Framing Science Inspires Launch of NYC Lecture Series
Back in the spring, the Nisbet/Mooney tour visited the New York Academy of Sciences (Audio and Slides). In terms of turn out and post-discussion, it was one of the best events we have done. Now it appears that our ideas have inspired a new outreach effort coordinated by NYAS and area graduate students. From the NYAS Web site:
Early Career Investigators Create Science Communication Series
Science Alliance Program Director Lori Conlan called it "the proudest moment" in her tenure with the Academy's professional development program for young scientists when a trio of members presented her with an unsolicited proposal for a new lecture series. Inspired by a recent Science Alliance event called "Framing Science" that featured science reporter Chris Mooney and communications expert Matthew Nisbet discussing how scientists could better explain their work to the public, three Science Alliance members conceived an idea to form a Science Communication Consortium. The goal: To educate scientists and non-scientists about the value of translating new technical knowledge.
Conlan says she is thrilled to see members taking ownership of Science Alliance. "These young scientists really care about their careers and moving forward with their own professional development, not just their lab development," she says. Science Alliance members, who are postdocs, PhDs, and graduate students in the sciences, will learn through the series how to disseminate science to a general audience, interact with multiple facets of media (including written, spoken, and electronic outlets), and advocate for science in legislative initiatives and policy.
Science Alliance will also cosponsor a two-day event and career fair at Columbia University and NYU School of Medicine, November 2-3, called, "What Can You Be with a PhD? A Science and Technology Focused Career Convention."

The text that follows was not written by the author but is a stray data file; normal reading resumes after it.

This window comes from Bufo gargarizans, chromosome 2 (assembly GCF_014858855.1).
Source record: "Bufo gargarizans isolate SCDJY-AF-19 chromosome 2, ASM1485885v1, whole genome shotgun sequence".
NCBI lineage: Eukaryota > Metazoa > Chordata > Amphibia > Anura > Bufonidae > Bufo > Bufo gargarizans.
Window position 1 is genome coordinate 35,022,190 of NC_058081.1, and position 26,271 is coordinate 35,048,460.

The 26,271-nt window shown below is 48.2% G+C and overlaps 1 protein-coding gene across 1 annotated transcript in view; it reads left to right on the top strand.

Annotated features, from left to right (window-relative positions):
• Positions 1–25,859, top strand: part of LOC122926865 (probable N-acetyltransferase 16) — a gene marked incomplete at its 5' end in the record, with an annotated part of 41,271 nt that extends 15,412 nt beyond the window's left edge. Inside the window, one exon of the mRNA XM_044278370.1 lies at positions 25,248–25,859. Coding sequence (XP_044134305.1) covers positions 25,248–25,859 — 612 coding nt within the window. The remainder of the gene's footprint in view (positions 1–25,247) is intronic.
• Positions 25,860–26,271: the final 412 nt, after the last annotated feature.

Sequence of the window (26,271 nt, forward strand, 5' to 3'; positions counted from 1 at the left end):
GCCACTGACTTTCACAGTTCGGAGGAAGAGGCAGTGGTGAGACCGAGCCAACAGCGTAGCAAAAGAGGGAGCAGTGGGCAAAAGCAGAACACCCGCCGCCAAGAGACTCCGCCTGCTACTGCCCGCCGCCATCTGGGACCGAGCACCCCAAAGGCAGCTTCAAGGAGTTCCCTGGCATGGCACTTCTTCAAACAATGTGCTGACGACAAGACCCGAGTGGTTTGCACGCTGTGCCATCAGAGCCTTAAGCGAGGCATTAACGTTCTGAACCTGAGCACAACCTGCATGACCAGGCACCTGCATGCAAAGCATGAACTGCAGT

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A new computer model solves a pair of Jovian riddles.
- Astronomers have wondered how a gas giant like Jupiter could sit in the middle of our solar system's planets.
- Also unexplained has been the pair of asteroid clusters in front of and behind Jupiter in its orbit.
- Putting the two questions together revealed the answer to both.
They didn't know it, but the rituals of Iron Age Scandinavians turned their iron into steel.
- Iron Age Scandinavians only had access to poor quality iron, which put them at a tactical disadvantage against their neighbors.
- To strengthen their swords, smiths used the bones of their dead ancestors and animals, hoping to transfer the spirit into their blades.
- They couldn't have known that in so doing, they actually were forging a rudimentary form of steel.
Artists and fans are the big losers as bot-powered scalpers make a killing.
- The secondary ticketing market is predicted to grow to $15.19 billion next year.
- Artists, athletes, management, and venues see none of this revenue—it all goes to scalpers and ticketing agencies.
- Some companies are likely in breach of anti-trust laws, but no one seems to be regulating the industry.
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